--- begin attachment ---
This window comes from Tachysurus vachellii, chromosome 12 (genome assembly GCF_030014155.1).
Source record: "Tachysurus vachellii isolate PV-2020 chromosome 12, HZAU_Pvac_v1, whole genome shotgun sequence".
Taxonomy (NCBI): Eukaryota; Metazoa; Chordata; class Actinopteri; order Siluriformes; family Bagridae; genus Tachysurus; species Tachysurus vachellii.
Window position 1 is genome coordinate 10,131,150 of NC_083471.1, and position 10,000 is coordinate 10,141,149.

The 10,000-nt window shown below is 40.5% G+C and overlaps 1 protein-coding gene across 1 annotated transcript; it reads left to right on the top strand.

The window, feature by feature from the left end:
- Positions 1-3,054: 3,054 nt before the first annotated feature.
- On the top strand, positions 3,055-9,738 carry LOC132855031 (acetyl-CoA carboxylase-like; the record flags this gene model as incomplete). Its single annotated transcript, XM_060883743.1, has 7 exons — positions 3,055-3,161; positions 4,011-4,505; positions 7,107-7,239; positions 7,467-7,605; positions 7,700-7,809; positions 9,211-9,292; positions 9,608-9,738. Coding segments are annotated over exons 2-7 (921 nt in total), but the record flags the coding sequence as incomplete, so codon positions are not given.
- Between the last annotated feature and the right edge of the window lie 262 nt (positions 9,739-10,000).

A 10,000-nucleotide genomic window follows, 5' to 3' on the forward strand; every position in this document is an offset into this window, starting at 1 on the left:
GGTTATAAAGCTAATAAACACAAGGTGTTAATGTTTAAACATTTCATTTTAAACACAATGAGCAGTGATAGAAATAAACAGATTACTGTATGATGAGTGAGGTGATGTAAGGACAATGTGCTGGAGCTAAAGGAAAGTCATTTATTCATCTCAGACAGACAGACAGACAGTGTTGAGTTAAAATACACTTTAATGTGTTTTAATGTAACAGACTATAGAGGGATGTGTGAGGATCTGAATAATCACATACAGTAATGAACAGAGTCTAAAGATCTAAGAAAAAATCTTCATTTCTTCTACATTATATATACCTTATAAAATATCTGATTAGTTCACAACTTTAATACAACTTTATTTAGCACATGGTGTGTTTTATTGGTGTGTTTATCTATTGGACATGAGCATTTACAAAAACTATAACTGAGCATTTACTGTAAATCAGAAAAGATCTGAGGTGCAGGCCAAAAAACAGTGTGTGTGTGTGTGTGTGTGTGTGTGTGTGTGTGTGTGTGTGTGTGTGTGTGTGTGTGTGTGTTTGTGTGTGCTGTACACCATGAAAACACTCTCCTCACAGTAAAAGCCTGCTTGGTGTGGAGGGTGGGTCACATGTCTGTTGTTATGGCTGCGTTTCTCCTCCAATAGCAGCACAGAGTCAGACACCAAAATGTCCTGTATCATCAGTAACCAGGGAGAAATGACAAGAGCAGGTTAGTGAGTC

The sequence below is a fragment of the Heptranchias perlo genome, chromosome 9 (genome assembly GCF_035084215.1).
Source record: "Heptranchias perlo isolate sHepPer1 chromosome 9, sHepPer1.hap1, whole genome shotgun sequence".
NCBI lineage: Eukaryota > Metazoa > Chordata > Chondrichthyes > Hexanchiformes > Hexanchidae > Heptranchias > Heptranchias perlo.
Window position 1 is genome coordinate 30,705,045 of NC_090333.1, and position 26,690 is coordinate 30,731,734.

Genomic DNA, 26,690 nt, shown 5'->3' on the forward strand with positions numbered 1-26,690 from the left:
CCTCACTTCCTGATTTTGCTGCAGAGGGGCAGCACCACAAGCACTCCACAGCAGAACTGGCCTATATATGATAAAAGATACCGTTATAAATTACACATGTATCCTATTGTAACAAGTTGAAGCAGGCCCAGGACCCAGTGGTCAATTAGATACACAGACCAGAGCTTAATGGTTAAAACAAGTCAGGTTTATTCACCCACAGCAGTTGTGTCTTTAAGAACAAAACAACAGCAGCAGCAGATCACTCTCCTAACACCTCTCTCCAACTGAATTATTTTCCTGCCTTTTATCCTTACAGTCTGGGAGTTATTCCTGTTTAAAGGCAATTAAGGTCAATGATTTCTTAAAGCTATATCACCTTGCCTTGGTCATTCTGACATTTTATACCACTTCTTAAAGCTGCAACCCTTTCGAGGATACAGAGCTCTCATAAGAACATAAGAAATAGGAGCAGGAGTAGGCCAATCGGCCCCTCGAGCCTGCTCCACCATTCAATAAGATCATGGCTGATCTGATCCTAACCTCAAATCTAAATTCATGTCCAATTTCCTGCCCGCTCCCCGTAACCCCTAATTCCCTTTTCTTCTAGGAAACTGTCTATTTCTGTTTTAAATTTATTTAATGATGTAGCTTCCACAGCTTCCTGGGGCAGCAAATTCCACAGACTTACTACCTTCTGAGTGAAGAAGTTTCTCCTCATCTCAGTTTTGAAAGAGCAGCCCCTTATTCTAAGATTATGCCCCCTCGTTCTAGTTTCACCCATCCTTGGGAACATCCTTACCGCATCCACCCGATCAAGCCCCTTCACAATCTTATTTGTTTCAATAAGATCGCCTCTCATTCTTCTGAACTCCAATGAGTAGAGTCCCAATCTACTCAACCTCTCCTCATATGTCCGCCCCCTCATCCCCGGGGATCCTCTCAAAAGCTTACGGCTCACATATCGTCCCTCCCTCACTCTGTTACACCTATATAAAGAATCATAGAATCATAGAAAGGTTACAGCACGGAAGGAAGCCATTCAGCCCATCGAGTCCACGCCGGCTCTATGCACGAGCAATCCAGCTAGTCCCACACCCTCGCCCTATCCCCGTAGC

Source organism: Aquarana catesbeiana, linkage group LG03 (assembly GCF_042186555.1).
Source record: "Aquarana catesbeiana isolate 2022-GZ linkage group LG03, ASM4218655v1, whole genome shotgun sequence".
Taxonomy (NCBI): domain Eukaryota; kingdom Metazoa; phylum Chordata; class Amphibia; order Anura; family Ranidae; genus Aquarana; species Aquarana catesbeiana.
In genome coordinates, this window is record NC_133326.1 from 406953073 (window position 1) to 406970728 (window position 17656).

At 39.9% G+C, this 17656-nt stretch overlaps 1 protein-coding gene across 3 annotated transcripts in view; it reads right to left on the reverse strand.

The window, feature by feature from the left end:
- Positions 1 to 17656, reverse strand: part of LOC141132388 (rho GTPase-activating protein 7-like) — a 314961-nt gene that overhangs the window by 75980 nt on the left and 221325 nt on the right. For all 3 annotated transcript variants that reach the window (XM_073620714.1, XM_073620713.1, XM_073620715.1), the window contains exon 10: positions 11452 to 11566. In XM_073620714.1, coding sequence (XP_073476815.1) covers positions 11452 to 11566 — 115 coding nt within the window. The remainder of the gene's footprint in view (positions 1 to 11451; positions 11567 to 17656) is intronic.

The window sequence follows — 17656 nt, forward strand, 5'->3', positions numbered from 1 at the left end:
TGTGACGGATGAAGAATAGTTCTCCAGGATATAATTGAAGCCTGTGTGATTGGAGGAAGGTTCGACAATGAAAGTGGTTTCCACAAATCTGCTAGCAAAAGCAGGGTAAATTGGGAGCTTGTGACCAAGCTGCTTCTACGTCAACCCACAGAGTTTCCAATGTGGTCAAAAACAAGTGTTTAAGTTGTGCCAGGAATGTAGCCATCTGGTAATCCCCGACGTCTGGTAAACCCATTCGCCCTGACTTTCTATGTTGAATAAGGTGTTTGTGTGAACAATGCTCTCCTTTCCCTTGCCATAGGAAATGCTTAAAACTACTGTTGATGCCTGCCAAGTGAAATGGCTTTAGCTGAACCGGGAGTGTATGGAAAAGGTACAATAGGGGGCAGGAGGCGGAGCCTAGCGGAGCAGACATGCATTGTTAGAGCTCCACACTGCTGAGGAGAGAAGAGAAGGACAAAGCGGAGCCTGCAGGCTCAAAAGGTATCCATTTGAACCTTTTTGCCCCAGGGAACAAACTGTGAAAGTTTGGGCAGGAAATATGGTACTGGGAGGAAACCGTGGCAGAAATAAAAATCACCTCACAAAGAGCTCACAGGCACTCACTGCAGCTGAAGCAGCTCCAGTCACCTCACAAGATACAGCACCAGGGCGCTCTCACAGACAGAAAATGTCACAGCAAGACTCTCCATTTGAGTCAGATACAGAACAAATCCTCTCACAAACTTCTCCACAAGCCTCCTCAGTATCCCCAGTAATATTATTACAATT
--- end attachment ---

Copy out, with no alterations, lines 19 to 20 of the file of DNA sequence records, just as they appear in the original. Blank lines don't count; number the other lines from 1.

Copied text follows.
Source record: "Aquarana catesbeiana isolate 2022-GZ linkage group LG03, ASM4218655v1, whole genome shotgun sequence".
Taxonomy (NCBI): domain Eukaryota; kingdom Metazoa; phylum Chordata; class Amphibia; order Anura; family Ranidae; genus Aquarana; species Aquarana catesbeiana.